Moms and dads often do things differently.
Is that OK?
Should be because, in fact, any two parents will do things differently (regardless of gender) because they are two different people. Kids benefit from the difference, so we parents have to make sure that our kids are exposed to both parenting styles.
To calm a crying infant, you may sit with perfect quiet in a rocking chair, slowly easing her to sleep. To calm that same crying infant, I may walk the floor, jabber nonsense, and bounce her on my knee until she tires and goes to sleep.
One way isn’t better or worse than the other, since both methods got the baby to stop crying and go to sleep. Even better, she learned that there is more than one way to nurture and to bond with more than one nurturer.
Parenting research indicates that a father is more likely to carry an infant so that she is facing away from him, while a mother is more likely to carry the baby facing towards her. Your baby needs both perspectives. It’s good for her to explore the world and it’s good for her to know her family intimately. It doesn’t matter which parent provides which—and it’s probably best if both parents provide a little bit of both.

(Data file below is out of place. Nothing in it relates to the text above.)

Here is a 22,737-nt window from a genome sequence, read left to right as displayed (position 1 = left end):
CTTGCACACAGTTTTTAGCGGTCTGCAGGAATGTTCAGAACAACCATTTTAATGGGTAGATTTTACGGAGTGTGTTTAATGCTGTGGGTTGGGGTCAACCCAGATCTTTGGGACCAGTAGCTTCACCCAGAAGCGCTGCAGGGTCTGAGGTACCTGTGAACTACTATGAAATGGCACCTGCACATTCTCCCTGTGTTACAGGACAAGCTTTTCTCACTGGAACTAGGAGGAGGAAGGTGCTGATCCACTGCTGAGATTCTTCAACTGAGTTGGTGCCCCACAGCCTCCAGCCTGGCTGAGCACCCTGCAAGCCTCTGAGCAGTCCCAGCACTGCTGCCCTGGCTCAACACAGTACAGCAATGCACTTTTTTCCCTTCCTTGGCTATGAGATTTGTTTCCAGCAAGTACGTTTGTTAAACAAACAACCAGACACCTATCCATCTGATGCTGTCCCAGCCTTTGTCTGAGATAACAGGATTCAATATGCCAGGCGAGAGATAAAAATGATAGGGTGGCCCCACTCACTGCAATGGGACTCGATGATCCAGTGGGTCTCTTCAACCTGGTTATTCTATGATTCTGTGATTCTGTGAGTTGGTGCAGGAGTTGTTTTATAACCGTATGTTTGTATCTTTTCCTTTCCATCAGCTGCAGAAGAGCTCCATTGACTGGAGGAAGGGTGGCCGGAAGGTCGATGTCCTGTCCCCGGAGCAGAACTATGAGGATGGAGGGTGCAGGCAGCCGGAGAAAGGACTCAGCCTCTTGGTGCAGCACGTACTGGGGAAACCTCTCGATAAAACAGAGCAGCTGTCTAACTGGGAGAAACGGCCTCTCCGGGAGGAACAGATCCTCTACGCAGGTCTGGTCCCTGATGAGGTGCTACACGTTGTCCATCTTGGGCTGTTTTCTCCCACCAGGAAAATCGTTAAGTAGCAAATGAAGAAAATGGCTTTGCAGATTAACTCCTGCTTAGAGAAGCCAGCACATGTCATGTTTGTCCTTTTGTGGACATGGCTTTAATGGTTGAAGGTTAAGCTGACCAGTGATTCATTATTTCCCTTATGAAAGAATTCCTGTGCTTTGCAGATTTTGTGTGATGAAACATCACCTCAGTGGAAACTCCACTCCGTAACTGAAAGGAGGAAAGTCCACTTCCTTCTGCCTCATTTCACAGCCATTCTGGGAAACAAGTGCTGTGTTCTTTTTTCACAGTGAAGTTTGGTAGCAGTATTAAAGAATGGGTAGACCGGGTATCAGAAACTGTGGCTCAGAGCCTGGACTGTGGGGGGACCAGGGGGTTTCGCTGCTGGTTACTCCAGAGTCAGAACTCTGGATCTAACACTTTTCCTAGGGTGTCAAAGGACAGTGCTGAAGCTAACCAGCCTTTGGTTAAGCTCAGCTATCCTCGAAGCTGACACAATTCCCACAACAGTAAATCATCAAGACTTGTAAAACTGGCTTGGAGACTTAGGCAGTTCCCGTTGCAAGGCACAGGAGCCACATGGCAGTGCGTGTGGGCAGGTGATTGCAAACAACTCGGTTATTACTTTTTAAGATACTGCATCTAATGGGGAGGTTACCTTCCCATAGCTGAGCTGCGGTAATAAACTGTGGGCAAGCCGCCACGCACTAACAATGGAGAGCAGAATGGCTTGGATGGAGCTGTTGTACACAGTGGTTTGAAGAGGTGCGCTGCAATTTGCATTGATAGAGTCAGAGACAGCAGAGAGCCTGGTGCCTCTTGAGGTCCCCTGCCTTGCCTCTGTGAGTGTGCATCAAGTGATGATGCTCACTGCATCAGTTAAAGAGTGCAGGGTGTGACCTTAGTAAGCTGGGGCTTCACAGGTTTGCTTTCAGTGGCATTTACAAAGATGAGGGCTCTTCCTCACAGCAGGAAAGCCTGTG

Nevertheless, we tend to judge or rank different baby-care strategies, not based on whether they work in the end, but rather on how closely they mirror our method or the method we grew up thinking was the “right” one.
That vision is usually one that conforms tightly to worn-out stereotypes about which gender is supposed to do what when it comes to child-rearing. That limited vision is arbitrary, counterproductive, and completely inadequate to the demands of raising children in today’s world.
The key is to remember that most infants have more than one parent for very good reasons. Don’t let either parent be locked out, because that’s not good for the child.
Adapted from The Complete Idiot's Guide to Being a New Dad by Joe Kelly, © 2013, Alpha Books and used by permission.